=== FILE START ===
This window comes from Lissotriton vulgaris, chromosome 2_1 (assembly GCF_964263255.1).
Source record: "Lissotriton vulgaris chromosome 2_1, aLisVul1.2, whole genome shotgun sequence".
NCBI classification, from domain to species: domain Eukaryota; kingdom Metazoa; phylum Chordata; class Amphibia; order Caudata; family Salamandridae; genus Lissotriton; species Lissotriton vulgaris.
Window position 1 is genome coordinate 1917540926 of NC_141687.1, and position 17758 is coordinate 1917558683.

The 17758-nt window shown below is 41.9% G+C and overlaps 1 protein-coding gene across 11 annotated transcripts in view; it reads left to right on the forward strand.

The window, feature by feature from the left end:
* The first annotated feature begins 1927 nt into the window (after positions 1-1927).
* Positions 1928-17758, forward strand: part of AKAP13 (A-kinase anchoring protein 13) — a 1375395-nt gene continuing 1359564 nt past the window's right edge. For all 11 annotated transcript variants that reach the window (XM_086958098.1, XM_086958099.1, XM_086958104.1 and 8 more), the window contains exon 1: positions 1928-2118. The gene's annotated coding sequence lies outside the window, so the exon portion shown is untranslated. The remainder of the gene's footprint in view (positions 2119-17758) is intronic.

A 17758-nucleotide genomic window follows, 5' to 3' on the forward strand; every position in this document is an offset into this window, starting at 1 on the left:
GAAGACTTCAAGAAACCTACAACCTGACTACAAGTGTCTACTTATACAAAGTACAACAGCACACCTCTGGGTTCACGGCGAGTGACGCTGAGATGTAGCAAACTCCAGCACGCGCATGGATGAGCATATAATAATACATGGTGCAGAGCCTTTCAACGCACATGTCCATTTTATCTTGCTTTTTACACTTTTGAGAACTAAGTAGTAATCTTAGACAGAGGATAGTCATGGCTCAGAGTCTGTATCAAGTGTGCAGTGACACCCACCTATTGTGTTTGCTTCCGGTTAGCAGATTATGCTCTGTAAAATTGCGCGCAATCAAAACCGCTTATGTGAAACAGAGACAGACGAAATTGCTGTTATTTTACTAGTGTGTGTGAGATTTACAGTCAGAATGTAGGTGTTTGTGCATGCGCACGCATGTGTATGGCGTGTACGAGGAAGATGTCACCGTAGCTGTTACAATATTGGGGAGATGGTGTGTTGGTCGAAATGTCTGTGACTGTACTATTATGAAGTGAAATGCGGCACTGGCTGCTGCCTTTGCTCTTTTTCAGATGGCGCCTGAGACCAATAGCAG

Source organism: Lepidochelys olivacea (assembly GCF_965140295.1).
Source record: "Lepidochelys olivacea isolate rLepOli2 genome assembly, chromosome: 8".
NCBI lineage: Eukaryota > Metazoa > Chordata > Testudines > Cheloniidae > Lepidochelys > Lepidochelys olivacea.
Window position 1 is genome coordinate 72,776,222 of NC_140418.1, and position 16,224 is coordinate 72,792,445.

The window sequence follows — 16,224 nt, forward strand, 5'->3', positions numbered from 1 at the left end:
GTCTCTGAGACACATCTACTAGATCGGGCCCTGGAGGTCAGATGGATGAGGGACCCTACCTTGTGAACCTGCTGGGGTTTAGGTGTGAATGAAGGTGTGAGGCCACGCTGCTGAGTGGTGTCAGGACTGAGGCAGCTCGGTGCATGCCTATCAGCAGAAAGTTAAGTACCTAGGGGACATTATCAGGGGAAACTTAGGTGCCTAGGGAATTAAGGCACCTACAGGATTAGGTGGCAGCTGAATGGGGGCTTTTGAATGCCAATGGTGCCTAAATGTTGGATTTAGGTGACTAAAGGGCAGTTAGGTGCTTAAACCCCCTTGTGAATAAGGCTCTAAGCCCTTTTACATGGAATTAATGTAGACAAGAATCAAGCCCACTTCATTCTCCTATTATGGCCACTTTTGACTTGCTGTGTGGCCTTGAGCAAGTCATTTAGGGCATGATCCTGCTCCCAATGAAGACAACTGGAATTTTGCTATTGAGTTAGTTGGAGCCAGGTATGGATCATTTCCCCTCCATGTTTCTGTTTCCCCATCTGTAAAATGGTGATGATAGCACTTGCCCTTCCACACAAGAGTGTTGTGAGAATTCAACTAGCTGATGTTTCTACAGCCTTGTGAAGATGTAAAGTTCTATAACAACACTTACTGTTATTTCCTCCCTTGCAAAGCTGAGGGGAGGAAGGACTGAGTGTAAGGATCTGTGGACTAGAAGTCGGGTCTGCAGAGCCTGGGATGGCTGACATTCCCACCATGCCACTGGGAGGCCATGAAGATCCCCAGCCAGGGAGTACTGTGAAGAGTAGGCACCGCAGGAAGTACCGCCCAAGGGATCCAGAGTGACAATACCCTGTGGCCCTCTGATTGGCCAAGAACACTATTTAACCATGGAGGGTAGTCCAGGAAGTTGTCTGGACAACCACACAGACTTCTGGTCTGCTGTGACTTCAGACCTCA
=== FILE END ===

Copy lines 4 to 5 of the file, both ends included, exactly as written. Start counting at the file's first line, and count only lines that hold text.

Window position 1 is genome coordinate 1917540926 of NC_141687.1, and position 17758 is coordinate 1917558683.

The 17758-nt window shown below is 41.9% G+C and overlaps 1 protein-coding gene across 11 annotated transcripts in view; it reads left to right on the forward strand.